Ms Black (pictured) suffers from such intense pain that she finds it difficult to do simple tasks such as walking, chopping vegetables and scrolling on her phone
‘I didn’t know young people could get arthritis,’ Ms Black said.
‘But it’s important to know because the risk is permanent damage to your joints.’
Ms Black urges young people, particularly women, to ‘take pain seriously’ and insist on running through full medical history with doctors who may not be aware of such under publicised conditions.
‘If you feel like you’re not being listened to by your doctor or whoever, go elsewhere,’ she said.
‘I didn’t know years ago that you should tell your GP things like, “I have a sore neck”. I just thought being in pain everyday was normal.’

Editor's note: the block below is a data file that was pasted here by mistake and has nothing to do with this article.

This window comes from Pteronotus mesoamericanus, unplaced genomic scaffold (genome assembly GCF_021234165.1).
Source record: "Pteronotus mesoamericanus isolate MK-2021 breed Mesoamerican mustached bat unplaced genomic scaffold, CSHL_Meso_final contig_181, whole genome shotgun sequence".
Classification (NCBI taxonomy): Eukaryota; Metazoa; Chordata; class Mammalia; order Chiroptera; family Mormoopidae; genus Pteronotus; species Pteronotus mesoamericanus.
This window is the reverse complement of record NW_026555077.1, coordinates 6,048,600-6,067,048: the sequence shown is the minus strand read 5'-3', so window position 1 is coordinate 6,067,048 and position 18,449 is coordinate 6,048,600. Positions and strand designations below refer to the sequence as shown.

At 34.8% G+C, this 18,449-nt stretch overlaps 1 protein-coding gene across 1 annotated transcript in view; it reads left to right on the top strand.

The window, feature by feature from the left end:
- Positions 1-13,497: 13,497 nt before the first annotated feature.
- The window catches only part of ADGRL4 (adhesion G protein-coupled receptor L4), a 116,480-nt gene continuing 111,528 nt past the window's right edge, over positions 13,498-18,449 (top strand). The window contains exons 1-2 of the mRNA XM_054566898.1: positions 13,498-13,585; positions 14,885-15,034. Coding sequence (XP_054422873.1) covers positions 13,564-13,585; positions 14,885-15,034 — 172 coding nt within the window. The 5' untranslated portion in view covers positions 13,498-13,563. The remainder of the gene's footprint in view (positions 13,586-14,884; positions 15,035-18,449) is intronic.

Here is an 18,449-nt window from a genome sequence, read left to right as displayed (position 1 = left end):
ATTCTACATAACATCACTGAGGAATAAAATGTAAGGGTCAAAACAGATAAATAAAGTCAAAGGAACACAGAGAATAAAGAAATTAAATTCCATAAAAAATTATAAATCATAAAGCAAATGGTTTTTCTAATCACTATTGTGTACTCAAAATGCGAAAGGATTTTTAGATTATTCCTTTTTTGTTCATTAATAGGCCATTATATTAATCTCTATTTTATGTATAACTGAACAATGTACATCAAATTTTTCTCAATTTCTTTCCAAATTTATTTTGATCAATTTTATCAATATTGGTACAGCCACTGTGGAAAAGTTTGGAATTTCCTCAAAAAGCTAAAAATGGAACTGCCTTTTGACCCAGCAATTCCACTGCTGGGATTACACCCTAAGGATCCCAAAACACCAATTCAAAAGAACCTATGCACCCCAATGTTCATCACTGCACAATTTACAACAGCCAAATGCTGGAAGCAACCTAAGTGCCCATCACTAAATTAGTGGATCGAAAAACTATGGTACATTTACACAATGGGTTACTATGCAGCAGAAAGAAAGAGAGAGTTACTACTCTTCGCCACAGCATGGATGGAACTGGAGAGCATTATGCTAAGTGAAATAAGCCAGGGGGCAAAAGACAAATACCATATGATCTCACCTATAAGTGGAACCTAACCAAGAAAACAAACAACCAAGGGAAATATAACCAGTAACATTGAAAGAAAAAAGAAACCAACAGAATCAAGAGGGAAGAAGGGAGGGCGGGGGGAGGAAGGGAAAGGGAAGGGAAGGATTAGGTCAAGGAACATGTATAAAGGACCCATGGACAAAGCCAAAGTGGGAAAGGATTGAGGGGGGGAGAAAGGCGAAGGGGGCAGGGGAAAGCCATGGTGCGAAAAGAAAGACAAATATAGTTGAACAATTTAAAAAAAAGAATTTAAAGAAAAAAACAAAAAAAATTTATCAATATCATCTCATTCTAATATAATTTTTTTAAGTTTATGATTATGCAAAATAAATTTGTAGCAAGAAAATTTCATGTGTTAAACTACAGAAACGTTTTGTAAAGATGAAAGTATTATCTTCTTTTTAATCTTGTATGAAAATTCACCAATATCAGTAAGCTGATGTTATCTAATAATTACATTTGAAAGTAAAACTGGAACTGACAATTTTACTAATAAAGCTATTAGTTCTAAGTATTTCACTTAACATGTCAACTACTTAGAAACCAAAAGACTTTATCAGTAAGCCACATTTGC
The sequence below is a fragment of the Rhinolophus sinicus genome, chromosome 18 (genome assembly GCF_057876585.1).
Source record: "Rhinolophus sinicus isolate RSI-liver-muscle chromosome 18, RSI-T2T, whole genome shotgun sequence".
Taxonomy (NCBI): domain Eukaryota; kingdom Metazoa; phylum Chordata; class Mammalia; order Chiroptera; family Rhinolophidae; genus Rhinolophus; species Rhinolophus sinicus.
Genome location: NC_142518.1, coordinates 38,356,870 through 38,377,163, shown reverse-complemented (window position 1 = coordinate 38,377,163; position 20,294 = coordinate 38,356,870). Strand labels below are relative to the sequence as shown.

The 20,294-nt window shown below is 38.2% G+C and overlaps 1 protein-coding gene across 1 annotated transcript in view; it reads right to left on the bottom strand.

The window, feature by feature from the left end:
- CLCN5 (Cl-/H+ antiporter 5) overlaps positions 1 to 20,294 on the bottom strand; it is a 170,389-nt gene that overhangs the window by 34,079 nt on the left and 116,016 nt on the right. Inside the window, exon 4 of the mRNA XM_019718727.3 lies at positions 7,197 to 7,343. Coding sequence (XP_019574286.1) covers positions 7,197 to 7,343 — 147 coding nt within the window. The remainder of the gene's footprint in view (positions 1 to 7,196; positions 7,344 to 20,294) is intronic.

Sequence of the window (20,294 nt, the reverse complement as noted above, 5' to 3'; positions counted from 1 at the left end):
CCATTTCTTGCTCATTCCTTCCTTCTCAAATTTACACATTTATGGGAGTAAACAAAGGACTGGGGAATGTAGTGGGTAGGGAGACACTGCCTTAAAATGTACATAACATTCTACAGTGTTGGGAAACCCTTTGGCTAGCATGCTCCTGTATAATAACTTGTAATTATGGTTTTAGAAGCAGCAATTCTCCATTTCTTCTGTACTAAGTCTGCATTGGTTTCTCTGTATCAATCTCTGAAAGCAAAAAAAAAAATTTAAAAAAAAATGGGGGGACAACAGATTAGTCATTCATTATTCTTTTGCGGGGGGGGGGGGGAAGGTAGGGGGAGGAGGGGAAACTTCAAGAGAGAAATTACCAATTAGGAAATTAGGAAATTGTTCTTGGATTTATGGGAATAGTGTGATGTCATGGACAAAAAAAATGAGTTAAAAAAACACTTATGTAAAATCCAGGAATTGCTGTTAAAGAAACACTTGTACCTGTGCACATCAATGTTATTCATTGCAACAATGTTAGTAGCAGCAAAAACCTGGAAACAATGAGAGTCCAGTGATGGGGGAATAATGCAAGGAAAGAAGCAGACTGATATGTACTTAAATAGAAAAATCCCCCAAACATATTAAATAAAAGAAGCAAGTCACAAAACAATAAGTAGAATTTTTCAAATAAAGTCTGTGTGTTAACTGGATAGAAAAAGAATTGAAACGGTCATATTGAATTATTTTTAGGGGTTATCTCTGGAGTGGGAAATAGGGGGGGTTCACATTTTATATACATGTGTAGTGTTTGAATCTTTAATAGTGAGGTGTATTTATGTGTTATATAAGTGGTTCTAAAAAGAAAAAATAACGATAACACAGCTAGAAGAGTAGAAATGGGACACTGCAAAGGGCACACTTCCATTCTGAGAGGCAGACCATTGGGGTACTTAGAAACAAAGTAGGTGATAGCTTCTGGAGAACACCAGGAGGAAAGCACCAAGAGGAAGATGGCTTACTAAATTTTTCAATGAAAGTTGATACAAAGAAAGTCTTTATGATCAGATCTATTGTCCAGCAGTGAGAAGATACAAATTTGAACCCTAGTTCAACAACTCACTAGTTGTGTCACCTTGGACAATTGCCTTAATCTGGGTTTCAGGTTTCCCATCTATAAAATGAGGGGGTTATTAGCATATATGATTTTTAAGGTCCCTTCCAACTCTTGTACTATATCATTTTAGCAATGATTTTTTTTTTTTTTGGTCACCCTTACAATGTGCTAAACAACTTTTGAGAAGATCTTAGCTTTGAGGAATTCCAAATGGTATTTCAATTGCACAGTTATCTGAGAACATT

Arthritis has now spread to the joints and tendons of Ms Black’s hands and feet, as well as to her spine, affecting how she sleeps and limiting her ability to complete routine tasks such as cooking or even scrolling on her phone.
What is psoriatic arthritis?
Psoriatic arthritis is a chronic, autoimmune form of arthritis that causes joint inflammation. It results from the skin condition psoriasis.
Left untreated, it can cause irreversible joint damage. It can affect large or small joints, and less commonly, the spine.
About a third of people with psoriasis develop psoriatic arthritis.
The condition causes the immune system to attack itself, primarily the joints and skin, but also organs.
Scientists believe genes and an environmental trigger, like a trauma or virus, might play a role in the development of psoriatic arthritis.